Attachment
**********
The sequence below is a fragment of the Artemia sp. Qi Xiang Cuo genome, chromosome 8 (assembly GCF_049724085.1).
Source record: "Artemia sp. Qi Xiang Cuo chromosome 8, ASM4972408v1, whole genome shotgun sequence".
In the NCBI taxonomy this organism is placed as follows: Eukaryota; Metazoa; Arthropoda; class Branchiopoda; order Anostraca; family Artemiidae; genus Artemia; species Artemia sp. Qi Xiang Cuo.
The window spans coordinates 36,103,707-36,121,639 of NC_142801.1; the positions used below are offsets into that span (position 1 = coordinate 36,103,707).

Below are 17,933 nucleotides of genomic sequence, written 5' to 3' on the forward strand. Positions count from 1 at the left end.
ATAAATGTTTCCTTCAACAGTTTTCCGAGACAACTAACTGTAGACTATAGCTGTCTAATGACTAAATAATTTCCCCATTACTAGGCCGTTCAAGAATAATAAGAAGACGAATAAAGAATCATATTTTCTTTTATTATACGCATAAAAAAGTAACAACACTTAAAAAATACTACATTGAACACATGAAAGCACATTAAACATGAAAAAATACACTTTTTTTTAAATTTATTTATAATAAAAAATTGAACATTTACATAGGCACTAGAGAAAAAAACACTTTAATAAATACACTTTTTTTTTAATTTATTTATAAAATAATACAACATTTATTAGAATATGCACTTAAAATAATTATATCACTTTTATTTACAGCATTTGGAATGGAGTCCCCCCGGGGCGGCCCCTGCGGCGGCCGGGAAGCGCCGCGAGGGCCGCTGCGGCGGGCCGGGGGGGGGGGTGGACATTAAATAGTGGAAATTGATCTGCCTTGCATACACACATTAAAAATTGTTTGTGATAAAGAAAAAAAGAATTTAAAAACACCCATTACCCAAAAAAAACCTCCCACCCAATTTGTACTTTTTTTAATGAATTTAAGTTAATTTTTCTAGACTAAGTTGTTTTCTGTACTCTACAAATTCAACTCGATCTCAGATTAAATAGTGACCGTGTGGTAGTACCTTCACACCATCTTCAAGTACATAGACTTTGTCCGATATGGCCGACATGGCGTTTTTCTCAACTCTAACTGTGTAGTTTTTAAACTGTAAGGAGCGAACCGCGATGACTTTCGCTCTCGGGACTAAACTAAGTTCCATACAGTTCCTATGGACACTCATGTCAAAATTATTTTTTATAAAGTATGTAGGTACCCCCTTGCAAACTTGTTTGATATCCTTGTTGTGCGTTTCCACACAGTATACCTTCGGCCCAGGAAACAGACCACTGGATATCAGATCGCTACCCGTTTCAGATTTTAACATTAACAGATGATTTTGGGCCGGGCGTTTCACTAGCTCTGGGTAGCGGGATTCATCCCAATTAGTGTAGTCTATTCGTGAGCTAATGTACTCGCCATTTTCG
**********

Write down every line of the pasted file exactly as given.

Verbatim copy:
The sequence below is a fragment of the Artemia sp. Qi Xiang Cuo genome, chromosome 8 (assembly GCF_049724085.1).
Source record: "Artemia sp. Qi Xiang Cuo chromosome 8, ASM4972408v1, whole genome shotgun sequence".
In the NCBI taxonomy this organism is placed as follows: Eukaryota; Metazoa; Arthropoda; class Branchiopoda; order Anostraca; family Artemiidae; genus Artemia; species Artemia sp. Qi Xiang Cuo.
The window spans coordinates 36,103,707-36,121,639 of NC_142801.1; the positions used below are offsets into that span (position 1 = coordinate 36,103,707).

Below are 17,933 nucleotides of genomic sequence, written 5' to 3' on the forward strand. Positions count from 1 at the left end.
ATAAATGTTTCCTTCAACAGTTTTCCGAGACAACTAACTGTAGACTATAGCTGTCTAATGACTAAATAATTTCCCCATTACTAGGCCGTTCAAGAATAATAAGAAGACGAATAAAGAATCATATTTTCTTTTATTATACGCATAAAAAAGTAACAACACTTAAAAAATACTACATTGAACACATGAAAGCACATTAAACATGAAAAAATACACTTTTTTTTAAATTTATTTATAATAAAAAATTGAACATTTACATAGGCACTAGAGAAAAAAACACTTTAATAAATACACTTTTTTTTTAATTTATTTATAAAATAATACAACATTTATTAGAATATGCACTTAAAATAATTATATCACTTTTATTTACAGCATTTGGAATGGAGTCCCCCCGGGGCGGCCCCTGCGGCGGCCGGGAAGCGCCGCGAGGGCCGCTGCGGCGGGCCGGGGGGGGGGGTGGACATTAAATAGTGGAAATTGATCTGCCTTGCATACACACATTAAAAATTGTTTGTGATAAAGAAAAAAAGAATTTAAAAACACCCATTACCCAAAAAAAACCTCCCACCCAATTTGTACTTTTTTTAATGAATTTAAGTTAATTTTTCTAGACTAAGTTGTTTTCTGTACTCTACAAATTCAACTCGATCTCAGATTAAATAGTGACCGTGTGGTAGTACCTTCACACCATCTTCAAGTACATAGACTTTGTCCGATATGGCCGACATGGCGTTTTTCTCAACTCTAACTGTGTAGTTTTTAAACTGTAAGGAGCGAACCGCGATGACTTTCGCTCTCGGGACTAAACTAAGTTCCATACAGTTCCTATGGACACTCATGTCAAAATTATTTTTTATAAAGTATGTAGGTACCCCCTTGCAAACTTGTTTGATATCCTTGTTGTGCGTTTCCACACAGTATACCTTCGGCCCAGGAAACAGACCACTGGATATCAGATCGCTACCCGTTTCAGATTTTAACATTAACAGATGATTTTGGGCCGGGCGTTTCACTAGCTCTGGGTAGCGGGATTCATCCCAATTAGTGTAGTCTATTCGTGAGCTAATGTACTCGCCATTTTCG